School leavers will be encouraged to train for jobs in the top professions through an apprenticeship instead of studying at university, it has emerged.
Skills Minister Matthew Hancock said the typical degree route into the highest positions in insurance, accounting and law was “not for everyone” but that should not block a young person from pursuing their chosen career.
Apprenticeships are already available to the same level as the first year of a degree but training schemes up to the equivalent of a Masters will be recognised from next year, he revealed.
Mr Hancock said the quality of apprenticeships was improving.
“Now we want to go further, offering apprenticeships instead of university as a route into the professions including insurance, accounting and law,” he wrote in an article for the newspaper.
“At the moment, to become qualified as a solicitor, accountant, or in insurance, the typical route involves three years at university, then on-the-job training and professional qualifications. But university is not for everyone. There is no reason why you can’t attain the same qualifications, without the degree, starting on-the-job training in an apprenticeship from day one.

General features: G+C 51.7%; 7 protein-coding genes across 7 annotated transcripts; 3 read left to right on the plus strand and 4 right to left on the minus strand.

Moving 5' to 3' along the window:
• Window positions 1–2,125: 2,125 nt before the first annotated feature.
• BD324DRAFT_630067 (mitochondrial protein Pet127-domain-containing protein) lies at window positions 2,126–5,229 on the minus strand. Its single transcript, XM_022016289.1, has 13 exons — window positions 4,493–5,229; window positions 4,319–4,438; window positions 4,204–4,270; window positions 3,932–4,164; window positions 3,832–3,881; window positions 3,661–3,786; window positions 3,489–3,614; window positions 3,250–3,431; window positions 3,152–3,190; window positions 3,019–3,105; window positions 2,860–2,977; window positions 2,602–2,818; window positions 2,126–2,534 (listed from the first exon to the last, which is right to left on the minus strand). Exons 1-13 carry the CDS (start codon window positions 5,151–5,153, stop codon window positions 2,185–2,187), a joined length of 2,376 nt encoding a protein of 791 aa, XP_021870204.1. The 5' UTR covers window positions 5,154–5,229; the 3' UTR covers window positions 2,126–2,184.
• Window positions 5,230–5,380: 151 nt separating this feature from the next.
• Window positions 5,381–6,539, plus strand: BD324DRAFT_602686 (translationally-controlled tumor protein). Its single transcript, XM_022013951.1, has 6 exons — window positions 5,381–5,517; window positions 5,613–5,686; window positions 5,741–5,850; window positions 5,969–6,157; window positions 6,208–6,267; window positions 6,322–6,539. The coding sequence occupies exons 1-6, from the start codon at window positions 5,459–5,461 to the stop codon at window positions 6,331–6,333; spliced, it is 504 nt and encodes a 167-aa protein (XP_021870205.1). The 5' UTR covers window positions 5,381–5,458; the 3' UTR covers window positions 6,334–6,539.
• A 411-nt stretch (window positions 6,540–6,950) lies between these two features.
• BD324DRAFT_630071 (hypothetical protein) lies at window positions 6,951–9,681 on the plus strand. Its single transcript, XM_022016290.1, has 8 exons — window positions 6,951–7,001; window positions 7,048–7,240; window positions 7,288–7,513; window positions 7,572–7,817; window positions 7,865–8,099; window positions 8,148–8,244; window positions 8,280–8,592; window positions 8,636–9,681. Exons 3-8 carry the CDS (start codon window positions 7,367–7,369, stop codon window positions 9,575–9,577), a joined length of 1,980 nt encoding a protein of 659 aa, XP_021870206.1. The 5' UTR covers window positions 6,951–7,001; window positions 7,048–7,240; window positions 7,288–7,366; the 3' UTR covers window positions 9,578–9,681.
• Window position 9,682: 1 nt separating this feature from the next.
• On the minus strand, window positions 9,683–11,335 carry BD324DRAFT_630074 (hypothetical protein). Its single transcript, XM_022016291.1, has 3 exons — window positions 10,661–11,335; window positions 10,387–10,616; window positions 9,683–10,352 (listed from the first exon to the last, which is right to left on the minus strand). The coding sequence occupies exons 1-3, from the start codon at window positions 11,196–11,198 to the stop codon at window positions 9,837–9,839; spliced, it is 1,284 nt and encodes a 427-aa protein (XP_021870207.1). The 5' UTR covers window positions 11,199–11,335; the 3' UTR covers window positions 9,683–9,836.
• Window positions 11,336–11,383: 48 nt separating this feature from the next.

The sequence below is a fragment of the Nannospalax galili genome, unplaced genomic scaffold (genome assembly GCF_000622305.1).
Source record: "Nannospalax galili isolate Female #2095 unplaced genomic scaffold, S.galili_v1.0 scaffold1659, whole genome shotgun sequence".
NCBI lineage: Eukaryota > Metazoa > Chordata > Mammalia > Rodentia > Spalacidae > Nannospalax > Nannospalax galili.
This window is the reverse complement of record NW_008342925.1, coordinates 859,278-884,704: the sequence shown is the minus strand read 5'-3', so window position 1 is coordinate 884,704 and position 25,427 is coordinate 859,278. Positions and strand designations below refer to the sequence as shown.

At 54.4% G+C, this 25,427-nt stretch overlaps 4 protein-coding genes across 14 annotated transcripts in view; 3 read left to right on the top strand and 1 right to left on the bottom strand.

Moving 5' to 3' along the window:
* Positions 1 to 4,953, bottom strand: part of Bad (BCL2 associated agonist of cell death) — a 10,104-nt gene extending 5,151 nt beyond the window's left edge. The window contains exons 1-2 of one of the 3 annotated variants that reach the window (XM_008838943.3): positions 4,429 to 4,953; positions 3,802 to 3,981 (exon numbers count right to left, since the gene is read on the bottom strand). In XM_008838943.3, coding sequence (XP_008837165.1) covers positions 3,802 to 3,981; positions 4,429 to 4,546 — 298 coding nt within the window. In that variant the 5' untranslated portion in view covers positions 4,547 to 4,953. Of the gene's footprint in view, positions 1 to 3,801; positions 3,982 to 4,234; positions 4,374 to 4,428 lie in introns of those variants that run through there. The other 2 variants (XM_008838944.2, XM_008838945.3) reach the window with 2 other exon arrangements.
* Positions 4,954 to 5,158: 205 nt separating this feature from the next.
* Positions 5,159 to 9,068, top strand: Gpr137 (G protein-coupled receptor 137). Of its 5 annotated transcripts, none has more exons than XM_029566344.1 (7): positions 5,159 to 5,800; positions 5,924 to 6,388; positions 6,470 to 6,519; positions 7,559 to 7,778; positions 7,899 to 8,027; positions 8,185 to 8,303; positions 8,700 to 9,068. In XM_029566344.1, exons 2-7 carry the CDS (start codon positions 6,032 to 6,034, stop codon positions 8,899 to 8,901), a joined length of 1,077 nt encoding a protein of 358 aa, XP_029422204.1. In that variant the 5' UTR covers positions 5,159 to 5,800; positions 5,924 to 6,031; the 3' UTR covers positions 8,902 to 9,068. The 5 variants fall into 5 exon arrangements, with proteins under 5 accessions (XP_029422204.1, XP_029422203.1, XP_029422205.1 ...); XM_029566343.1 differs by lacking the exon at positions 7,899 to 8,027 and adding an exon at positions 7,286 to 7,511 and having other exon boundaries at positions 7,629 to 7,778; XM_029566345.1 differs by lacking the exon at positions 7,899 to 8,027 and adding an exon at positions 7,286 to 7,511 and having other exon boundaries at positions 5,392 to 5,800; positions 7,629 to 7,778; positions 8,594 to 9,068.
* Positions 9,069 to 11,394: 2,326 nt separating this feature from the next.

“So I want apprenticeships spanning craft, technical and professional jobs that open up work-based routes to the top.
“There are successful higher apprenticeship schemes already in place... I now want to see more courses that truly match graduate and postgraduate qualifications.
“From next year, apprenticeships at levels six and seven – bachelors and masters degree level – will be officially recognised for the first time.”
The Government is in talks with the BPP Law School over an apprenticeship that will lead to a qualification as a solicitor and PricewaterhouseCoopers is developing a master’s-level apprenticeship for a qualification in audit, accountancy or tax, Mr Hancock said.